Ifkis closed, the latterCis theunique closedconvex set containing the origin such that$\gamma (\cdot |C)=k$...

    • SECTION 16 Dual Operations
      (pp. 140-150)

      Suppose we perform some operation on given convex functionsf1, … ,fm, such as adding them. How is the conjugate of the resulting function related to the conjugate functions$f_{1}^{*},\ldots ,f_{m}^{*}$? Similar questions can be asked about the behavior of set or functional operations under the polarity correspondences. In most cases, it turns out that the duality correspondence converts a familiar operation into another familiar operation (modulo some details about closures). The operations thus arrange themselves in dual pairs.

      We begin with some simple cases already covered by Theorem 12.3. Lethbe any convex function onRn. If...


    • SECTION 17 Carathéodory’s Theorem
      (pp. 153-161)

      IfSis a subset ofRn, the convex hull ofScan be obtained by forming all convex combinations of elements ofS. According to the classical theorem of Carathéodory, it is not really necessary to form combinations involving more thann+ 1 elements at a time. One can limit attention to convex combinationsλlxl+ … +λmxmsuch thatmn+ 1 (or even to combinations such thatm=n+ 1, if one does not insist on the vectorsxibeing distinct).

      Carathéodory’s Theorem is the fundamental dimensionality result in convexity theory,...

    • SECTION 18 Extreme Points and Faces of Convex Sets
      (pp. 162-169)

      Given a convex setC, there exist various point setsSsuch thatC= convS. For any suchS, the points ofCcan be expressed as convex combinations of the pointsSas in Carathéodory’s Theorem. One may call this an “internal representation” ofC, in distinction to an “external representation” ofCas the intersection of some collection of half-spaces. Representations of the formC= convSorC= cl (convS) can also be considered in whichScontains both points and directions, as in the preceding section. Of course, the smaller or...

    • SECTION 19 Polyhedral Convex Sets and Functions
      (pp. 170-178)

      Apolyhedralconvex set inRnis by definition a set which can be expressed as the intersection of some finite collection of closed half-spaces, i.e. as the set of solutions to some finite system of inequalities of the form

      \[\left\langle x,{{b}_{i}} \right\rangle \le {{\beta }_{i}},\quad i=1,\ldots ,m.\]

      Actually, of course, the set of solutions to any finite mixed system of linear equations and weak linear inequalities is a polyhedral convex set, since an equation ⟨x, b⟩ =βcan always be expressed as two inequalities: ⟨x, b⟩ ≤βand ⟨x, −b⟩ ≤ −β. Every affine set (including the empty set andRn) is polyhedral (Corollary...

    • SECTION 20 Some Applications of Polyhedral Convexity
      (pp. 179-184)

      In this section, we shall show how certain separation theorems, closure conditions and other results which were proved earlier for general convex sets and functions may be refined when some of the convexity is polyhedral.

      We begin with the general formula for the conjugate of a sum of proper convex functions (Theorem 16.4):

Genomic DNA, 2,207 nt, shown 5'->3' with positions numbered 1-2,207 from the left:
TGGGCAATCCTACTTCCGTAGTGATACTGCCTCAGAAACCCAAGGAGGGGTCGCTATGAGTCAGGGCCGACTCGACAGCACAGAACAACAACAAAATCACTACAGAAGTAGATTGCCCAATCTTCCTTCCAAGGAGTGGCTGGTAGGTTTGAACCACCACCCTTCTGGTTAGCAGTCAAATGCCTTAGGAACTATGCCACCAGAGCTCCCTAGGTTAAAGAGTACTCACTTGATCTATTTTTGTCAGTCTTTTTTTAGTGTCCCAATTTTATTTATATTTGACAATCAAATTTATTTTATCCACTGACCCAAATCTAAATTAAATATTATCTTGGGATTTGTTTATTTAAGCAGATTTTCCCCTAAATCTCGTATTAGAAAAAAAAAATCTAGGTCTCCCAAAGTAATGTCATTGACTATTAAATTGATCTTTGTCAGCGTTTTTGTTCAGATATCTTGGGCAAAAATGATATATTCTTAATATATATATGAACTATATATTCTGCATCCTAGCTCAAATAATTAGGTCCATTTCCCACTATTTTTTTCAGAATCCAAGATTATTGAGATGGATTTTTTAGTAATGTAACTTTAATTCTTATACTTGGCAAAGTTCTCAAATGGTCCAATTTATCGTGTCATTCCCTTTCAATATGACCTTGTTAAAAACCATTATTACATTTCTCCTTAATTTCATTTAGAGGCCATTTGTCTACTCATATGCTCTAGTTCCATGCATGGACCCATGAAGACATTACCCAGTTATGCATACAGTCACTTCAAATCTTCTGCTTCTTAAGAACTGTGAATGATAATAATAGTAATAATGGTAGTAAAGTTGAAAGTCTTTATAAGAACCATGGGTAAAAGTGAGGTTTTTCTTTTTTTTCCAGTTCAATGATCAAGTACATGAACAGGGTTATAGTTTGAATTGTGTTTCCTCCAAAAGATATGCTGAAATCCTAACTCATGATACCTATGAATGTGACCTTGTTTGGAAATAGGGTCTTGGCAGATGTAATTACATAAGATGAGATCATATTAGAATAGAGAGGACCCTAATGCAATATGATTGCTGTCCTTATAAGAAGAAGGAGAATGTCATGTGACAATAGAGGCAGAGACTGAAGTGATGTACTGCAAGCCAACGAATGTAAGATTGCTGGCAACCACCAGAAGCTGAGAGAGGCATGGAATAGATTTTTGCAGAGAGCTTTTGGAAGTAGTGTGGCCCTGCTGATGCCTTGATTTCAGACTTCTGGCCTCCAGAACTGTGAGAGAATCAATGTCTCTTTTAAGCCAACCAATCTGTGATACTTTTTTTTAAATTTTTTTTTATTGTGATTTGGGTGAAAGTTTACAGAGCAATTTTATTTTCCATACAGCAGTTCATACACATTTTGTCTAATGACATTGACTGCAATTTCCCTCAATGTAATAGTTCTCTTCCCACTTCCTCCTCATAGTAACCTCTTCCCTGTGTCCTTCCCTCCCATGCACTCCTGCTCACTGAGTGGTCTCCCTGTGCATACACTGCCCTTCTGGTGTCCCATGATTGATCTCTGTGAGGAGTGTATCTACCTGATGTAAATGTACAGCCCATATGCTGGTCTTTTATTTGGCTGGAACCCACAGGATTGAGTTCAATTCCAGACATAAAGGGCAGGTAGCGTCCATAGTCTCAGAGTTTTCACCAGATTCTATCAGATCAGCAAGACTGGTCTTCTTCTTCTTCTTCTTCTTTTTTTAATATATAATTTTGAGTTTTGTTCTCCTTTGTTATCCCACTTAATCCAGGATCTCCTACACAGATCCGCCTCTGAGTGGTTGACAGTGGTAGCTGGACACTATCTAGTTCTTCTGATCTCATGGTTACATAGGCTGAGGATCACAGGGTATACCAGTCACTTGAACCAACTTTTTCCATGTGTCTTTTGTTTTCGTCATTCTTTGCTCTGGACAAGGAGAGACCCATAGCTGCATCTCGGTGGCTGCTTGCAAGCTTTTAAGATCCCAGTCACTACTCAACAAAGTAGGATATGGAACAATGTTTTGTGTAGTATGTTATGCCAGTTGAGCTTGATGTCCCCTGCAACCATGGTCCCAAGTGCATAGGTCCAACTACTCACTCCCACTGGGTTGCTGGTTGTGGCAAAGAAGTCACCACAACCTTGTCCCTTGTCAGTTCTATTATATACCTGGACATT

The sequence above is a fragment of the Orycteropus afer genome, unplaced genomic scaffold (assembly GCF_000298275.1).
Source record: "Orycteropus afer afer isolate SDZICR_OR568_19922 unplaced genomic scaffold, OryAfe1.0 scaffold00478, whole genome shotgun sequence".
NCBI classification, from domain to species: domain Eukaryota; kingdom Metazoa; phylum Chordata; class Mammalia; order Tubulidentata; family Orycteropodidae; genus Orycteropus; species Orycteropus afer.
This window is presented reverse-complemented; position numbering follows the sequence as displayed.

\[{{\text{(cl }{{f}_{1}}+\cdots +\text{cl }{{f}_{m}})}^{*}}=\text{cl }(f_{1}^{*}\square \cdots \square f_{m}^{*}).\]

      Suppose that everyfi; is polyhedral, and that

      \[\text{dom }{{f}_{1}}\cap \cdots \cap \text{dom }{{f}_{m}}\ne \phi .\]

      Then clfi=fi, andf1+ … +fmis a proper polyhedral convex function (Theorem 19.4). The conjugate off1+ … +fmmust be proper too, so$f_{1}^{*}\square \cdots \square f_{m}^{*}$must be proper. Every...

    • SECTION 21 Helly’s Theorem and Systems of Inequalities
      (pp. 185-197)

      By a system ofconvexinequalities inRn, we shall mean a system which can be expressed in the form

      \[{{f}_{i}}(x)\le {{\alpha }_{i}},\quad \forall i\in {{I}_{1,}}\]

      \[{{f}_{i}}(x)\le {{\alpha }_{i}},\quad \forall i\in {{I}_{2,}}\]

      whereI=I1I2is an arbitrary index set, each,fiis a convex function onRn, and -∞ ≤ αi≤ +∞. The set of solutionsxto such a system is, of course, a certain convex set inRn, the intersection of the convex level sets

      \[(x|{{f}_{i}}(x)\le {{\alpha }_{i}}\},\quad i\in {{I}_{1}},\]

      \[(x|{{f}_{i}}(x)\le {{\alpha }_{i}}\},\quad i\in {{I}_{2}},\]

      If everyfi; is closed and there are no strict inequalities (i.e.I2= ɸ), the set of solutions is closed. The system is said to...

    • SECTION 22 Linear Inequalities
      (pp. 198-210)

      This section treats the theory of finite systems of (weak or strict) linear inequalities. First we shall state various existence results as special cases of relatively difficult theorems that have been established in §21 for more general systems of inequalities. An alternate method of development will then be presented which yields the same results in an elementary way independent of the general theory of convexity.

      Theorem 22.1.Let aiRnand αiR for i= 1, … ,m. Then one and only one of the following alternatives holds:

      (a)There exists a vector xRnsuch...


    • SECTION 23 Directional Derivatives and Subgradients
      (pp. 213-226)

      Convex functions have many useful differential properties, and one of these is the fact that one-sided directional derivatives exist universally. Just as the ordinary two-sided directional derivatives of a differentiable functionfcan be described in terms of gradient vectors, which correspond to tangent hyperplanes to the graph off, the one-sided directional derivatives of any proper convex functionf, not necessarily differentiable, can be described in terms of “subgradient” vectors, which correspond to supporting hyperplanes to the epigraph off

      Letfbe any function fromRnto [-∞, +∞], and letxbe a point wherefis...

    • SECTION 24 Differential Continuity and Monotonicity
      (pp. 227-240)

      Letfbe a closed proper convex function onRn. The subdifferential mapping of∂fdefined in the preceding section assigns to eachxRna certain closed convex subset∂f(x) ofRn. Theeffective domainof∂f, which is the set